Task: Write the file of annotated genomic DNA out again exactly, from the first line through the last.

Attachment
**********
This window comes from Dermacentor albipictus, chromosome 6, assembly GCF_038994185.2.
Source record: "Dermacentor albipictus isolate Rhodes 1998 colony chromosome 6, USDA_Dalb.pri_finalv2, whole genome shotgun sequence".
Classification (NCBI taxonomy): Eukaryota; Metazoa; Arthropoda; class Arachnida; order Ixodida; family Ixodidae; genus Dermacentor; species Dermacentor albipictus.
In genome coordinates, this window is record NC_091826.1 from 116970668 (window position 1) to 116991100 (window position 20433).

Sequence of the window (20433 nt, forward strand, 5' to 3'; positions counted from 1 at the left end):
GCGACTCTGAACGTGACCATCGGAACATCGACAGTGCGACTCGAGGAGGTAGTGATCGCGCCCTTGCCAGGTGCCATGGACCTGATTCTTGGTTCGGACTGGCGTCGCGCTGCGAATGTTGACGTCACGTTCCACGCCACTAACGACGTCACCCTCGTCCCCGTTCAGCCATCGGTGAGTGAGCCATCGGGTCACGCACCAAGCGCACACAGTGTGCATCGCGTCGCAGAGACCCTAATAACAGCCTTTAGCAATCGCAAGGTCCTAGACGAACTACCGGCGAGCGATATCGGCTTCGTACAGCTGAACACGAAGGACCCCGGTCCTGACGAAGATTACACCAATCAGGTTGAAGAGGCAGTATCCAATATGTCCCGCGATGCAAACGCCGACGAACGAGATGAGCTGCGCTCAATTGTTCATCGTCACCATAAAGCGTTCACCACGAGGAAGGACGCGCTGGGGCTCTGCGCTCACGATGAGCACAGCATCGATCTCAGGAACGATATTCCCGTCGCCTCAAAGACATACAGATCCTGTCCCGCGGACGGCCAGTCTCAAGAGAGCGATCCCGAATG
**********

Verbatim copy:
This window comes from Dermacentor albipictus, chromosome 6, assembly GCF_038994185.2.
Source record: "Dermacentor albipictus isolate Rhodes 1998 colony chromosome 6, USDA_Dalb.pri_finalv2, whole genome shotgun sequence".
Classification (NCBI taxonomy): Eukaryota; Metazoa; Arthropoda; class Arachnida; order Ixodida; family Ixodidae; genus Dermacentor; species Dermacentor albipictus.
In genome coordinates, this window is record NC_091826.1 from 116970668 (window position 1) to 116991100 (window position 20433).

Sequence of the window (20433 nt, forward strand, 5' to 3'; positions counted from 1 at the left end):
GCGACTCTGAACGTGACCATCGGAACATCGACAGTGCGACTCGAGGAGGTAGTGATCGCGCCCTTGCCAGGTGCCATGGACCTGATTCTTGGTTCGGACTGGCGTCGCGCTGCGAATGTTGACGTCACGTTCCACGCCACTAACGACGTCACCCTCGTCCCCGTTCAGCCATCGGTGAGTGAGCCATCGGGTCACGCACCAAGCGCACACAGTGTGCATCGCGTCGCAGAGACCCTAATAACAGCCTTTAGCAATCGCAAGGTCCTAGACGAACTACCGGCGAGCGATATCGGCTTCGTACAGCTGAACACGAAGGACCCCGGTCCTGACGAAGATTACACCAATCAGGTTGAAGAGGCAGTATCCAATATGTCCCGCGATGCAAACGCCGACGAACGAGATGAGCTGCGCTCAATTGTTCATCGTCACCATAAAGCGTTCACCACGAGGAAGGACGCGCTGGGGCTCTGCGCTCACGATGAGCACAGCATCGATCTCAGGAACGATATTCCCGTCGCCTCAAAGACATACAGATCCTGTCCCGCGGACGGCCAGTCTCAAGAGAGCGATCCCGAATG